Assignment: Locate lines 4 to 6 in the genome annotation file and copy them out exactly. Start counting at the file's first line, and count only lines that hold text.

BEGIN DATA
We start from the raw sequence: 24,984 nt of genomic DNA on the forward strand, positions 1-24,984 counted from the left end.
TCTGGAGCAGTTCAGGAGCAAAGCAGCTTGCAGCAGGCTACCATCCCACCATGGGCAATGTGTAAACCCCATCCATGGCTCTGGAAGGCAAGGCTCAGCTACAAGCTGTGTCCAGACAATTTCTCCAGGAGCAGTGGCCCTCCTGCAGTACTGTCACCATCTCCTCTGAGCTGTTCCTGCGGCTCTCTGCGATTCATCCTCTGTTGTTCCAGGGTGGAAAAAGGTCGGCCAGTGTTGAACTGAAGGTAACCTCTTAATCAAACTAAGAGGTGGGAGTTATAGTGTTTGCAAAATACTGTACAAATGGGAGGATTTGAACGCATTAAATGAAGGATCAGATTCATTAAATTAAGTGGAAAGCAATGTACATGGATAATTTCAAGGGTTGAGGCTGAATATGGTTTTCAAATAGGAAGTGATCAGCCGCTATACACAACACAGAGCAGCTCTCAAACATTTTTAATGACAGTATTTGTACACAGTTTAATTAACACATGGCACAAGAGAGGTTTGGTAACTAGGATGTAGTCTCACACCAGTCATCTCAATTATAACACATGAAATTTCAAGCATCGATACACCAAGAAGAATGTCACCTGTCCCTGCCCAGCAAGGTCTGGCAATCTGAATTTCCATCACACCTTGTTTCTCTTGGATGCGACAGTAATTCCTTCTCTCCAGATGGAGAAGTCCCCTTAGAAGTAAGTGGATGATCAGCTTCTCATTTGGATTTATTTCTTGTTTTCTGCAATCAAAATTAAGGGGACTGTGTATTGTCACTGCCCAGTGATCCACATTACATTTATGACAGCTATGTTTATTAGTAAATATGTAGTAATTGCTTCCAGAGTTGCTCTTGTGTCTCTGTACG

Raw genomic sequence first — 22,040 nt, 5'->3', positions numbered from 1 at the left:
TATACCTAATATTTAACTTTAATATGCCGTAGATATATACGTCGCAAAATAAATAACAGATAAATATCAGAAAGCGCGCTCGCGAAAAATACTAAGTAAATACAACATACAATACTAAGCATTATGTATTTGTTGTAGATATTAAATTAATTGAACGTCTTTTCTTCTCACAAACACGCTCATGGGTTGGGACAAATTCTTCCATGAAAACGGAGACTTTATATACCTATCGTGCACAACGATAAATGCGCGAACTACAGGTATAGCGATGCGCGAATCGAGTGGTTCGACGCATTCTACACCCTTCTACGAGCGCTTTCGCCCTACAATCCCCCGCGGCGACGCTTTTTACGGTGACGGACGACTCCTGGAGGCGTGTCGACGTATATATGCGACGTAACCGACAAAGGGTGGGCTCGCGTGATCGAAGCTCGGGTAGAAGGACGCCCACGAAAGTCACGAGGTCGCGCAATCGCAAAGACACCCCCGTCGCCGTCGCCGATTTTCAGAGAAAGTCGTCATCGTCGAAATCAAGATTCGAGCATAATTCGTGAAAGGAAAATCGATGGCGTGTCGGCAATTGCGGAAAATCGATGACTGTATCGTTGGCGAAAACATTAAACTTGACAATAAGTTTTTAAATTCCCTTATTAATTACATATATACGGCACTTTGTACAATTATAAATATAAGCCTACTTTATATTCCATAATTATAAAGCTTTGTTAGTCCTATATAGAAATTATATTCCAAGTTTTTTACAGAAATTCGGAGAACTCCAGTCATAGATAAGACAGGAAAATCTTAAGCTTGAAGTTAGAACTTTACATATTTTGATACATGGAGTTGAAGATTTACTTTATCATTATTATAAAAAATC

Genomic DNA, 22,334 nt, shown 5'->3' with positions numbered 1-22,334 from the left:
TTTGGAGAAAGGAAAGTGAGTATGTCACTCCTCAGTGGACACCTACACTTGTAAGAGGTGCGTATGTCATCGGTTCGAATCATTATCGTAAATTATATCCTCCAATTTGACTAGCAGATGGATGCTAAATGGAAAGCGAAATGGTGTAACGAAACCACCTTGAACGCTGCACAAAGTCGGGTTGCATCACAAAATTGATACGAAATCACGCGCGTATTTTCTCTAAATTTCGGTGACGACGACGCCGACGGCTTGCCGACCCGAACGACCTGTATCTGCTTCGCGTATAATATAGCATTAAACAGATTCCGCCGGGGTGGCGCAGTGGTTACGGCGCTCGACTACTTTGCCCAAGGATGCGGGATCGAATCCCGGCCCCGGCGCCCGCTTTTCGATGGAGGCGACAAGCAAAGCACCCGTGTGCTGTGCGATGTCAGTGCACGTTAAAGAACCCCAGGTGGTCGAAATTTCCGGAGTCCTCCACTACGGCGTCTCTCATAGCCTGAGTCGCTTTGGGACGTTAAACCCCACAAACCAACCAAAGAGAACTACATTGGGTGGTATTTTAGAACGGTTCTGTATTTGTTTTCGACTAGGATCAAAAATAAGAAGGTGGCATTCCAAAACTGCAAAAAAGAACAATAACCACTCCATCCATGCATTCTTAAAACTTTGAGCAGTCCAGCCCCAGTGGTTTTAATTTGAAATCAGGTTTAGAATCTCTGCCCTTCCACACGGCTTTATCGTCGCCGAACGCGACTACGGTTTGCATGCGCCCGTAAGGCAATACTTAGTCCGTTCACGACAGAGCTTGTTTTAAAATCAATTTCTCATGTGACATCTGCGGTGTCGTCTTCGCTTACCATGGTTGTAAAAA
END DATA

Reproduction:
TATACCTAATATTTAACTTTAATATGCCGTAGATATATACGTCGCAAAATAAATAACAGATAAATATCAGAAAGCGCGCTCGCGAAAAATACTAAGTAAATACAACATACAATACTAAGCATTATGTATTTGTTGTAGATATTAAATTAATTGAACGTCTTTTCTTCTCACAAACACGCTCATGGGTTGGGACAAATTCTTCCATGAAAACGGAGACTTTATATACCTATCGTGCACAACGATAAATGCGCGAACTACAGGTATAGCGATGCGCGAATCGAGTGGTTCGACGCATTCTACACCCTTCTACGAGCGCTTTCGCCCTACAATCCCCCGCGGCGACGCTTTTTACGGTGACGGACGACTCCTGGAGGCGTGTCGACGTATATATGCGACGTAACCGACAAAGGGTGGGCTCGCGTGATCGAAGCTCGGGTAGAAGGACGCCCACGAAAGTCACGAGGTCGCGCAATCGCAAAGACACCCCCGTCGCCGTCGCCGATTTTCAGAGAAAGTCGTCATCGTCGAAATCAAGATTCGAGCATAATTCGTGAAAGGAAAATCGATGGCGTGTCGGCAATTGCGGAAAATCGATGACTGTATCGTTGGCGAAAACATTAAACTTGACAATAAGTTTTTAAATTCCCTTATTAATTACATATATACGGCACTTTGTACAATTATAAATATAAGCCTACTTTATATTCCATAATTATAAAGCTTTGTTAGTCCTATATAGAAATTATATTCCAAGTTTTTTACAGAAATTCGGAGAACTCCAGTCATAGATAAGACAGGAAAATCTTAAGCTTGAAGTTAGAACTTTACATATTTTGATACATGGAGTTGAAGATTTACTTTATCATTATTATAAAAAATC

Genomic DNA, 22,334 nt, shown 5'->3' with positions numbered 1-22,334 from the left:
TTTGGAGAAAGGAAAGTGAGTATGTCACTCCTCAGTGGACACCTACACTTGTAAGAGGTGCGTATGTCATCGGTTCGAATCATTATCGTAAATTATATCCTCCAATTTGACTAGCAGATGGATGCTAAATGGAAAGCGAAATGGTGTAACGAAACCACCTTGAACGCTGCACAAAGTCGGGTTGCATCACAAAATTGATACGAAATCACGCGCGTATTTTCTCTAAATTTCGGTGACGACGACGCCGACGGCTTGCCGACCCGAACGACCTGTATCTGCTTCGCGTATAATATAGCATTAAACAGATTCCGCCGGGGTGGCGCAGTGGTTACGGCGCTCGACTACTTTGCCCAAGGATGCGGGATCGAATCCCGGCCCCGGCGCCCGCTTTTCGATGGAGGCGACAAGCAAAGCACCCGTGTGCTGTGCGATGTCAGTGCACGTTAAAGAACCCCAGGTGGTCGAAATTTCCGGAGTCCTCCACTACGGCGTCTCTCATAGCCTGAGTCGCTTTGGGACGTTAAACCCCACAAACCAACCAAAGAGAACTACATTGGGTGGTATTTTAGAACGGTTCTGTATTTGTTTTCGACTAGGATCAAAAATAAGAAGGTGGCATTCCAAAACTGCAAAAAAGAACAATAACCACTCCATCCATGCATTCTTAAAACTTTGAGCAGTCCAGCCCCAGTGGTTTTAATTTGAAATCAGGTTTAGAATCTCTGCCCTTCCACACGGCTTTATCGTCGCCGAACGCGACTACGGTTTGCATGCGCCCGTAAGGCAATACTTAGTCCGTTCACGACAGAGCTTGTTTTAAAATCAATTTCTCATGTGACATCTGCGGTGTCGTCTTCGCTTACCATGGTTGTAAAAA